Well, I’m happy to announce that I’ll be joining the Degrafa team as a contributor/consultant/general math guy with the goal of helping transition the algorithm technology in Singularity to Degrafa. This satisfies both my goals of making fundamental algorithm technology freely available to the community and increasing its applicability beyond a relatively small group of programmers.
What this means is that I will no longer be developing application code for the Singularity parametric curve library. I will be using my spare time to help the Degrafa core team migrate existing code and tecnology to their code base. I will also devote research time to issues of primary intererest to the Degrafa team and community. In fact, my current background project that spawned the Spline Tangent series is based on a stated desire from the Degrafa team.
I will continue creating and posting online demos, however, over time you will see most of the computational geometry demos migrate to Degrafa examples. I will continue to work on the rigging classes and expand the scope of kinematics coverage in Singularity over time.
I think this is an exciting develoment and I look forward to working with the awesome developers on the Degrafa team as well as helping support the incredible community of Degrafa users.
Once again, there were a few questions regarding this post; namely, how to draw the normal vector to the spline. One person suggested using the fact that slopes of perpendicular lines are negative reciprocals. Since we already know the slope of the tangent line, we know the slope of the normal line (although there are numerical issues with near or exactly vertical tangents).
That’s a good suggestion for a starting point. An alternative is to use the fact that we have unit vectors in the tangent direction both ‘away’ and ‘toward’ the direction the curve moves with increasing parameter value. The 2D rotation matrix corresponding to rotations of +/- PI/2 is particularly simple. We can rotate the already computed unit vectors and then determine a point along the normal the same distance as along the tangent line. This is illustrated below,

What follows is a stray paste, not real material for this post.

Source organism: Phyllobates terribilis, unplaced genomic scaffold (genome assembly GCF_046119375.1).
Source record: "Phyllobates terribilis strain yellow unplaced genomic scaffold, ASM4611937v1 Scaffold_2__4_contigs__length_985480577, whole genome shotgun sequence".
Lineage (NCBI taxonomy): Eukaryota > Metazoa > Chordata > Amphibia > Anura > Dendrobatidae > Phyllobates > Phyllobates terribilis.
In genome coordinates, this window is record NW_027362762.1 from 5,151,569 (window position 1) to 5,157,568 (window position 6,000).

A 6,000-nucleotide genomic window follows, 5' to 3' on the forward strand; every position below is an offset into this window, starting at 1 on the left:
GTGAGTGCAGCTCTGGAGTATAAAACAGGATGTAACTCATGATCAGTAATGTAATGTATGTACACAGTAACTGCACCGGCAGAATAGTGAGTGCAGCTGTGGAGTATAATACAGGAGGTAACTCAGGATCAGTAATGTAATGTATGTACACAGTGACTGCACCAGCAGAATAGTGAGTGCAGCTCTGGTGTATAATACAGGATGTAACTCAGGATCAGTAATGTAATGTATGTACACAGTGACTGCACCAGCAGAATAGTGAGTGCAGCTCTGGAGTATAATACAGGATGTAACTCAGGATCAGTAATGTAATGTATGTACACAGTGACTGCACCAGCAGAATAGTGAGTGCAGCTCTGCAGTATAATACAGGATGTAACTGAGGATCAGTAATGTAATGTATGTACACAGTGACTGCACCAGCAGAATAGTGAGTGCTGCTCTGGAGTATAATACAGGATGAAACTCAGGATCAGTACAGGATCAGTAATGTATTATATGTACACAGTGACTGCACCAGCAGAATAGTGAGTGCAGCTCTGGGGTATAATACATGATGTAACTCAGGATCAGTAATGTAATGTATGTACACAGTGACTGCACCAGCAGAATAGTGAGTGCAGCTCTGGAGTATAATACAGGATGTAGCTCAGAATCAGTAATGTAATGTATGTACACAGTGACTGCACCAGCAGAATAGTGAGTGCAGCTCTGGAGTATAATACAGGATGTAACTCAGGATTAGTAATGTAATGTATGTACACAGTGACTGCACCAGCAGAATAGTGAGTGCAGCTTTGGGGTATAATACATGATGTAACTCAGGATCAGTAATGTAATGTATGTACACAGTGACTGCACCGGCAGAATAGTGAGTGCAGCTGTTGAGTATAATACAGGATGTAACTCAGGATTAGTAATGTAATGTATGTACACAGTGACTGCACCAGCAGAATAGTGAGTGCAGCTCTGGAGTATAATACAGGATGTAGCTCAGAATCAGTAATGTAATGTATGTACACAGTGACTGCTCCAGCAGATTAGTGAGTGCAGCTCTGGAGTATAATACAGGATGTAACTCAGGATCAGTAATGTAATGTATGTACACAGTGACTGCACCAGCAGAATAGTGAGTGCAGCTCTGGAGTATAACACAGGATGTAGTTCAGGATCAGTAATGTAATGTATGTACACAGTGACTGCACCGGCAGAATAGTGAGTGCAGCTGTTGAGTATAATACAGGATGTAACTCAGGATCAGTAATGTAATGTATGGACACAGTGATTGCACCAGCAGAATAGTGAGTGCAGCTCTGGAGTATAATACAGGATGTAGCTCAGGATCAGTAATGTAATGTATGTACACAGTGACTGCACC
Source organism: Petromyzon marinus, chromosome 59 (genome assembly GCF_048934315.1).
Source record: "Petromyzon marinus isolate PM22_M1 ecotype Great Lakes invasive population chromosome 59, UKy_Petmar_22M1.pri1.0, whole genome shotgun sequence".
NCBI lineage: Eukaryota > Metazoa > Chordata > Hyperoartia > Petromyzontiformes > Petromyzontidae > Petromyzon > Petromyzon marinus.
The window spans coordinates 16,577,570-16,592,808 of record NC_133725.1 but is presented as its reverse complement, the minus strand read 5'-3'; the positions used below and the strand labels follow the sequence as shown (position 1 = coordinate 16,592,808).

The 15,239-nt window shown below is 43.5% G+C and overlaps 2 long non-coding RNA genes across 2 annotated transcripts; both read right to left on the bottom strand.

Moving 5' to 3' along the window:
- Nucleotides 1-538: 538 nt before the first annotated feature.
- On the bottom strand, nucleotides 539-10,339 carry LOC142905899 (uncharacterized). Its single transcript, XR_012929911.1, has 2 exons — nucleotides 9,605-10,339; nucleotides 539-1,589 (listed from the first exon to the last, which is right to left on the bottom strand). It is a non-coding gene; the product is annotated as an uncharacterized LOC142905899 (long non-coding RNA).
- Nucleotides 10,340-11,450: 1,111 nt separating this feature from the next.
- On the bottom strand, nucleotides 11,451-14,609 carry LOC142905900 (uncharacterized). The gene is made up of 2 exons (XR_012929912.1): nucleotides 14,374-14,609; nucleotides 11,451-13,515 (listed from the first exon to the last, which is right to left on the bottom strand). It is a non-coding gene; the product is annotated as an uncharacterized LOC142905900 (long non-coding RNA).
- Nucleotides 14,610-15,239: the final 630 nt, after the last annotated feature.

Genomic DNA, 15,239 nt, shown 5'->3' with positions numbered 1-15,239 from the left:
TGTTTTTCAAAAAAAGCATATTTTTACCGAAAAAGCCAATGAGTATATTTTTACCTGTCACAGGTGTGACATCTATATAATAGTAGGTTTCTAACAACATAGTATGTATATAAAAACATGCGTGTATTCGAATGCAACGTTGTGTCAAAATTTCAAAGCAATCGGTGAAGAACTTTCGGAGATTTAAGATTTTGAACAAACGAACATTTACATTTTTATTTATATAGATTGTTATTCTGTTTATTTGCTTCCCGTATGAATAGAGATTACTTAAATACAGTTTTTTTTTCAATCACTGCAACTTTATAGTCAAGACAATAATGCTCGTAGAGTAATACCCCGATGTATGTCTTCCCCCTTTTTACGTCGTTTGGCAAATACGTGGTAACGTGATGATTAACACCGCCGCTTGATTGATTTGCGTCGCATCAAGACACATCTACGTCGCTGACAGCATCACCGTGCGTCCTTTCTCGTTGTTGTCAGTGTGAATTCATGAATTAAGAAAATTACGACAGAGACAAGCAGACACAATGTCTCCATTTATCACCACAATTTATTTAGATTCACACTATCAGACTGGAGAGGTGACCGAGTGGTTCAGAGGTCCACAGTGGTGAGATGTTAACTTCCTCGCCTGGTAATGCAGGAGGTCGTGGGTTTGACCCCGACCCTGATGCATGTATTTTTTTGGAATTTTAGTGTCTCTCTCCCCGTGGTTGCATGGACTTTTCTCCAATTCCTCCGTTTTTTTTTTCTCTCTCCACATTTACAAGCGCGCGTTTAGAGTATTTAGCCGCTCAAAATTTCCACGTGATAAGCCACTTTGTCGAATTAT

The issue here is that the normal will flip when passing through a parameter value corresponding to a vertical tangent. The reason is a subject for another post at another time. You are welcome to download the updated code from the Downloads section and experiment with both approaches. In the mean time, I’m hoping that the demo that created this series in the first place will be completed by the weekend or early next week.
I received a couple questions regarding this post relative to computing the angle of the tangent line relative to the horizontal. It’s a matter of a little trig once you recall the geometric interpretation of a curve’s derivative at a point. Our old friend, Math.atan2() is just what the doctor ordered. To illustrate, I modified the demo code to use the Singularity Wedge class to show the angle relative to the horizontal as shown below.
The wedge is redrawn dynamically as the slider moves. Once you know the tangent orientation, you also know the normal orientation. Along with arc-length parameterization, this means that sprites can be precisely distributed along and aligned to the spline. Stay tuned for more …
In calculus, we are taught that the slope of the tangent to a curve, y = f(x) at some point x=c is f’(c). What about a parameteric curve? The curve is parameterized on t, not on x. We do have derivative information, but the derivatives are with respect to the curve’s parameter.
Fortunately, the chain rule provides the necessary result; dy/dx = [dy/dt]/[dx/dt]. All Singularity parametric curves (including composite curves) return position and derivative at a parameter value. This information can be used to compute the slope of a tangent to a spline such as Catmull-Rom, as shown below.
If dx/dt is sufficiently small, the tangent slope approaches infinity and this should be tested and compensated for in application code. The demo from which the above screenshot was taken allows an arbitrary number of points to be defined in the drawing area. A Catmull-Rom spline is fit to those points. Move the slider to watch a 40px segment drawn tangent to the curve as the parameter varies from 0 to 1.
To compute the tangent segment, the slope of the spline at the specified parameter along with a small positive and negative perturbation in x is used to generate two points on the tangent in opposite directions. Unit vectors in each direction are created. Two points, each 20px along each unit vector, are generated to create the line segment.
The demo is contained in a single MXML file and may be obtained from the Downloads section in this blog. Or, you can download the .zip file here along with Singularity here. You need to have Singularity on your computer in order to build a Flex project from the supplied MXML file.
If we have a well-defined tangent to a curve at a point, not only can we orient sprites along the curve, we know the angle the tangent makes with horizontal. That information, combined with arc-length parameterization allows sprites to be distributed uniformly along the curve with orientation control. Stay tuned for a new demo in a few days illustrating these observations.